Grand River Transit works to improve transportation in KW


Photo by Sharan Rana

Grand River Transit (GRT) unveiled nine new ION busses on Monday, March 19 in Cambridge at a special event at Ainslie Street Terminal in an ongoing effort to improve the decline in overall ridership and quality of transportation between Cambridge and Kitchener.

The first stage, part of the new ION bus rapid transit (BRT) service project being introduced to the Waterloo Region, is an introduction to the ongoing Light Rail Transit (LRT) system that is being established between the Tri-City.

The busses, which will be operating on the newly built ION LRT route, will be travelling between Ainslie Street Terminal in Cambridge up to ION Fairway Station in Kitchener  once the new platform is finished.

The new busses are part of stage one  of the ION LRT project coming to Waterloo Region, beginning service in preparation for stage two, when the BRT system is replaced with the LRT. Stage one will also be featuring LRT trains, operating between the Fairway Station and Conestoga Mall in Waterloo, sometime this spring.

“The whole premise is that the ION bus takes you from Ainslie Street from downtown Cambridge and it follows the route all the way up to Fairview mall, where you have a seamless connection with the ION train,” John Cicuttin, manager of transit development for the Region of Waterloo Transit Services said.

Cicuttin is excited for the introduction of the new bus transit system, as he hopes that it will improve ridership between the two cities, encouraging those who normally wouldn’t ride the bus to be drawn in by the new, modern look.

“They’ll be operating randomly in Cambridge so that the Cambridge folks get a taste of how the new bus operates, some of the comfort features and other features [as well],” Cicuttin said.

The new busses will be supported by a wealth of features not available on the regular GRT models. USB charging stations, wifi, high-back seating, tinted, flush-mounted windows, aluminum wheels, high-visibility white destination signs and special paint scheme consistent with ION light rail vehicles are the main attributes which distinguish these new busses.

“The features are more for comfort — high-backed seats, opportunity to plug in a charger to charge your smartphones, laptops and tablets. We’re testing wi-fi on one of the busses and if it’s successful, we’ll roll it out to the other nine busses,” Cicuttin said.

The overhaul to the GRT bus transit system is part of a constant endeavour to improve the overall standard of transportation development in the Region of Waterloo.

The busses aren’t the only new innovation to the ION bus routes — the new stops have been updated as well.

The new, larger stops have canopy shelters, benches and extra lighting featuring accessible platform edges with textured surfaces, garbage receptacles and bike racks, passenger information displays with real-time bus arrivals and signal priority for approaching buses, allowing buses to bypass traffic line-ups at these intersections, with a direct link to LRT when it launches.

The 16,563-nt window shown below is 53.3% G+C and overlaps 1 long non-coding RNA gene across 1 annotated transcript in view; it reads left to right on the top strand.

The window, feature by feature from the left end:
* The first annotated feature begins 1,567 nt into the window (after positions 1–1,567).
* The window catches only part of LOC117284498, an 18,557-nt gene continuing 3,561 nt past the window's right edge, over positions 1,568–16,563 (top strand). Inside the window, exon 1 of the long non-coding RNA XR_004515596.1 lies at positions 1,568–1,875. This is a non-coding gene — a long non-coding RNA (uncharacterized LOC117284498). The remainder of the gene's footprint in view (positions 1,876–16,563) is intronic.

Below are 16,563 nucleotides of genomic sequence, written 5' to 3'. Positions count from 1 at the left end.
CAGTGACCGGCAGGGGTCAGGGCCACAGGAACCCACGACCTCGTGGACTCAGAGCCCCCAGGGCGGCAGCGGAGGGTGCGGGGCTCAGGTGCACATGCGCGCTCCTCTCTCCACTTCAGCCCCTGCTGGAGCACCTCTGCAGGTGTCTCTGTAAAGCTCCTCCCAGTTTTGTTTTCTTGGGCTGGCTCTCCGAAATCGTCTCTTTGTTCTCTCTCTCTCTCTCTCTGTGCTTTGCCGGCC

“[These] ION bus stations that have been built along Hespeler Road are larger, more modern looking [stops],” Cicuttin said. “The investment was significant, so the point of that was to give visibility to the service and make it more comfortable for riders. We know that it is a contributing factor to ridership.”

By creating new stations, like the Cambridge Centre Transit Passenger Facility, newer stops and more modern busses, the hope is to increase the quality of service that the Region of Waterloo public transportation can provide to the Tri-Cities.

“Projects like the new ION buses in Cambridge are key to providing inclusive and innovative public transit, making Waterloo Region a stronger and more sustainable community,” said Bryan May, Member of Parliament for Cambridge in a media release on behalf of the Honourable Amarjeet Sohi, Minister of Infrastructure and Communities.

There are no current plans to extend the new ION BRT system to Kitchener-Waterloo. For now, these busses are going to remain on the ION LRT route between Cambridge and Kitchener, until stage two of the LRT system, when they will then be transferred to the 200 iXpress route in Cambridge.

“We specifically have focused the ION busses on the ION bus corridor because the intent is to really give it a feel that it is an extension of the ION LRT,” Cicuttin said.

The overhaul to the GRT bus transit system is part of a constant endeavour to improve the overall standard of transportation development in the Region of Waterloo. Stage one and two of the LRT system, which includes the new ION trains, are expected this spring, but there has been no confirmation as of yet.

“The crux is it’s going to depend on the delivery of all the trains — that is still being finalized,” Cicuttin said. “I think we’ll hear probably within a month or so.”

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